With all of the provocative, sometimes highly destructive acts committed in the name of anarchy, this enlightening volume invites readers to discover the true meaning of anarchism, exploring its vivid history and its resurgent relevance for addressing today's most vexing social problems.
Political obligation refers to the moral obligation of citizens to obey the law of their state and to the existence, nature, and justification of a special relationship between a government and its constituents. This volume in the Contemporary Anarchist Studies series challenges this relationship, seeking to define and defend the position of critical philosophical anarchism against alternative approaches to the issue of justification of political institutions. The book sets out to demonstrate the value of taking an anarchist approach to the problem of political authority, looking at theories of natural duty, state justification, natural duty of justice, fairness, political institutions, and more. It argues that the anarchist perspective is in fact indispensable to theorists of political obligation and can improve our views of political authority and social relations. This accessible book builds on the works of philosophical anarchists such as John Simmons and Leslie Green, and discusses key theorists, including Rousseau, Rawls, and Horton. This key resource will make an important contribution to anarchist political theory and to anarchist studies more generally.
The Impossible Community confronts a critical moment when social and ecological catastrophe loom, the Left seems unable to articulate a response, and the Right is monopolizing public debates. This book offers a reformulation of anarchist social and political theory to develop a communitarian anarchist solution. It argues that a free and just social order requires a radical transformation of the modes of domination exercised through social ideology and institutional structures. Communitarian anarchism unites a universalist concern for social and ecological justice while recognizing the integrity and individuality of the person. In fact, anarchist principles of mutual aid and voluntary cooperation can already be seen in various contexts, from the rebuilding of New Orleans after Katrina to social movements in India. This work offers both a theoretical framework and concrete case studies to show how contemporary anarchist practice continues a long tradition of successfully synthetizing personal and communal liberation. This significant contribution will appeal not only to students in anarchism and political theory, but also to activists and anyone interested in making the world a better place.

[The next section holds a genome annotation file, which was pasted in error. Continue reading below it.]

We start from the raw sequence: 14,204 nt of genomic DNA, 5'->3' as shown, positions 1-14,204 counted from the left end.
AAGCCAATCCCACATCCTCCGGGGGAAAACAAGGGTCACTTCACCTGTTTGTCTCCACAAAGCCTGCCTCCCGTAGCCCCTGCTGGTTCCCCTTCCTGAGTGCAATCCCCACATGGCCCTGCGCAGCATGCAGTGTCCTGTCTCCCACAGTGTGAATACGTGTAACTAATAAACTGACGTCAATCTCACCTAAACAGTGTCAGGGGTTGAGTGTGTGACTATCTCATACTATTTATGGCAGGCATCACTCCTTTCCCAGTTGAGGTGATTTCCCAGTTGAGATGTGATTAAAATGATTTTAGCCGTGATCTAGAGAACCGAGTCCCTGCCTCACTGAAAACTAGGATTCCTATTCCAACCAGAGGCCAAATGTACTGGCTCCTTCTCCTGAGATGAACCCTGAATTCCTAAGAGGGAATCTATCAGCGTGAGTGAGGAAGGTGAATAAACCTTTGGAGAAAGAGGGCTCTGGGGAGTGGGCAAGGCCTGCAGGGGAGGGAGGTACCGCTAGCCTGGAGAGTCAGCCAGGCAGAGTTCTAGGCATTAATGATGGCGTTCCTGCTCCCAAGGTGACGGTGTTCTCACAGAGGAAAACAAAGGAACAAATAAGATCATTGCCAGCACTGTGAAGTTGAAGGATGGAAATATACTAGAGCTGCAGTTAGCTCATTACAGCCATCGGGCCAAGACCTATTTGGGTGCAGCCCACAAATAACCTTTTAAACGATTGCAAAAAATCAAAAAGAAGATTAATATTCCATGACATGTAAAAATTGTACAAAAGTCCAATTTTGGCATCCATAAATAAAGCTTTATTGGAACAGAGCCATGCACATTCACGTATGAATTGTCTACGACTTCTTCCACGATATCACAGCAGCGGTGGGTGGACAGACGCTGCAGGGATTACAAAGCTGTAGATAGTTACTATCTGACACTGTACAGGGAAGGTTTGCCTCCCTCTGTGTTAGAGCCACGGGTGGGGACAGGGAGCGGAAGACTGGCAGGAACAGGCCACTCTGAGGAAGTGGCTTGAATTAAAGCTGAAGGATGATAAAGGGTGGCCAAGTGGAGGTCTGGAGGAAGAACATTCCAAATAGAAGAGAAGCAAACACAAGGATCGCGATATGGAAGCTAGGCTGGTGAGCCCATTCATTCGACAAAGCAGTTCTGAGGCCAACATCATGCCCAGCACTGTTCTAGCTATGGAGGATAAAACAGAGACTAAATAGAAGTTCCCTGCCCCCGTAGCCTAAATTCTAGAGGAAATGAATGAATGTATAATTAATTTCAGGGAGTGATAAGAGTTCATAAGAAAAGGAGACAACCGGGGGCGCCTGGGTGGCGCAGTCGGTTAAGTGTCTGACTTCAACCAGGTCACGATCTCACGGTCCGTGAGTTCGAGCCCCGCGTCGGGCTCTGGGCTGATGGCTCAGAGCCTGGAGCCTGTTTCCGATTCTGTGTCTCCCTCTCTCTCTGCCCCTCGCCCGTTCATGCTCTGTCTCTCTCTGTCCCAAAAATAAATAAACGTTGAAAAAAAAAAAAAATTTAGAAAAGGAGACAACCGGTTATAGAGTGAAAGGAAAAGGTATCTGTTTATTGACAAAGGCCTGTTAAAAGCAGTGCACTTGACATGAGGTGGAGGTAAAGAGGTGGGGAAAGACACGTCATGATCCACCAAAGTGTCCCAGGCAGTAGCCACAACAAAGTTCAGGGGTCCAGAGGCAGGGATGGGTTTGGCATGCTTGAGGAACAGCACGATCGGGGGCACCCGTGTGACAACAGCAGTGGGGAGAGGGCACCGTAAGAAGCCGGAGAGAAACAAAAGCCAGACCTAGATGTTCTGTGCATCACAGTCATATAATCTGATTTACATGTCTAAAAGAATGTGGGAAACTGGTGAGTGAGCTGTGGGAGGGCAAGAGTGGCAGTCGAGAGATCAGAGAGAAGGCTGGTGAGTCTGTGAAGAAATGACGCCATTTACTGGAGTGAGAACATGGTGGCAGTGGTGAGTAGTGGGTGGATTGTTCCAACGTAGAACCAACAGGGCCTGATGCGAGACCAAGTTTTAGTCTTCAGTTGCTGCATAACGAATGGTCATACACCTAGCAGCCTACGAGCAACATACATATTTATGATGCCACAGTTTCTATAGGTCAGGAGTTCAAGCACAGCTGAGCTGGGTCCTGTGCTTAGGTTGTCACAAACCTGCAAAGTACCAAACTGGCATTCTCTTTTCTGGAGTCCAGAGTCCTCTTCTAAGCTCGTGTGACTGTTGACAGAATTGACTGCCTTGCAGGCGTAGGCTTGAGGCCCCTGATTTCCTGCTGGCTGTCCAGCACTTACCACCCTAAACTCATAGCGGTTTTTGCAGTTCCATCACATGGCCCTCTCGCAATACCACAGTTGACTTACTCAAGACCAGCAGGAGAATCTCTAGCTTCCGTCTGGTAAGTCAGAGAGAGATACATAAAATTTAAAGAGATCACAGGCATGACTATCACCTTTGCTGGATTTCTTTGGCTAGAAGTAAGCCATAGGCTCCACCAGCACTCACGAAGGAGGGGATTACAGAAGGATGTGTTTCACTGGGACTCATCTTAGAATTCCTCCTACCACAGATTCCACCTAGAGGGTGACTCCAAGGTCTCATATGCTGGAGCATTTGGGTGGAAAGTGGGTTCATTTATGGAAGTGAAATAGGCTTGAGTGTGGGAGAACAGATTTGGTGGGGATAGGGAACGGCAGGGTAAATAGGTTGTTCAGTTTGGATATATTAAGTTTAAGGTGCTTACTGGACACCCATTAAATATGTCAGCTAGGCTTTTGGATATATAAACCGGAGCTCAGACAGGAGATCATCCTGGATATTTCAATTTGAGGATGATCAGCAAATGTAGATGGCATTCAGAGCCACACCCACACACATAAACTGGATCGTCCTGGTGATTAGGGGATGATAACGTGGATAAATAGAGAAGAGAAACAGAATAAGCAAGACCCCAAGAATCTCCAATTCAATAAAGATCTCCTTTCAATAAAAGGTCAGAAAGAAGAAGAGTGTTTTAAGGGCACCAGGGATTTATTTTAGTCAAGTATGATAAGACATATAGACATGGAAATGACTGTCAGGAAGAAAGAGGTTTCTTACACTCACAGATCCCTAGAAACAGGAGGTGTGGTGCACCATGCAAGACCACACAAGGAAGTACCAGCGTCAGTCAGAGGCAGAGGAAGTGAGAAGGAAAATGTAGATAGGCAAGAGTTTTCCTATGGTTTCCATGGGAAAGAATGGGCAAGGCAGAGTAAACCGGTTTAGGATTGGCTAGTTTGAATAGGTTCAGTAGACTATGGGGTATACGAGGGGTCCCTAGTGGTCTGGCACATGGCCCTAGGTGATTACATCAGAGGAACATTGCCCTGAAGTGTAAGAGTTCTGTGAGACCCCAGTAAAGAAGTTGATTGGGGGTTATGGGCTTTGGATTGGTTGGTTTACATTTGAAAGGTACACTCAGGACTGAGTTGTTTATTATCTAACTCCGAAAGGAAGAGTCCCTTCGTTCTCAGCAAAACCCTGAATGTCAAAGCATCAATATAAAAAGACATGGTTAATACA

The study of anarchism as a philosophical, political, and social movement has burgeoned both in the academy and in the global activist community in recent years. Taking advantage of this boom in anarchist scholarship, Nathan J. Jun and Shane Wahl have compiled twenty-six cutting-edge essays on this timely topic in New Perspectives on Anarchism. This collection of essays is unique in its global and multi-cultural scope, as its contributors hail from across the globe. The scholars and activists featured in New Perspectives on Anarchism view anarchism from a variety of disciplinary perspectives, including philosophy, political science, religion, sociology, and ecology. Together, they attest to the vibrancy, intrepidity, and diversity of contemporary anarchist studies both within and without the academy. New Perspectives on Anarchism's broad approach to anarchism will make it appealing to scholars and political activists from a variety of disciplinary backgrounds.
Anarchism and Political Modernity looks at the place of classical anarchism in the postmodern political discourse, claiming that anarchism presents a vision of political postmodernity. The book seeks to foster a better understanding of why and how anarchism is growing in the present. To do so, it first looks at its origins and history, offering a different view from the two traditions that characterize modern political theory: socialism and liberalism. Such an examination leads to a better understanding of how anarchism connects with newer political trends and why it is a powerful force in contemporary social and political movements. This new volume in the Contemporary Anarchist Studies series offers a novel philosophical engagement with anarchism and contests a number of positions established in postanarchist theory. Its new approach makes a valuable contribution to an established debate about anarchism and political theory. It offers a new perspective on the emerging area of anarchist studies that will be of interest to students and theorists in political theory and anarchist studies.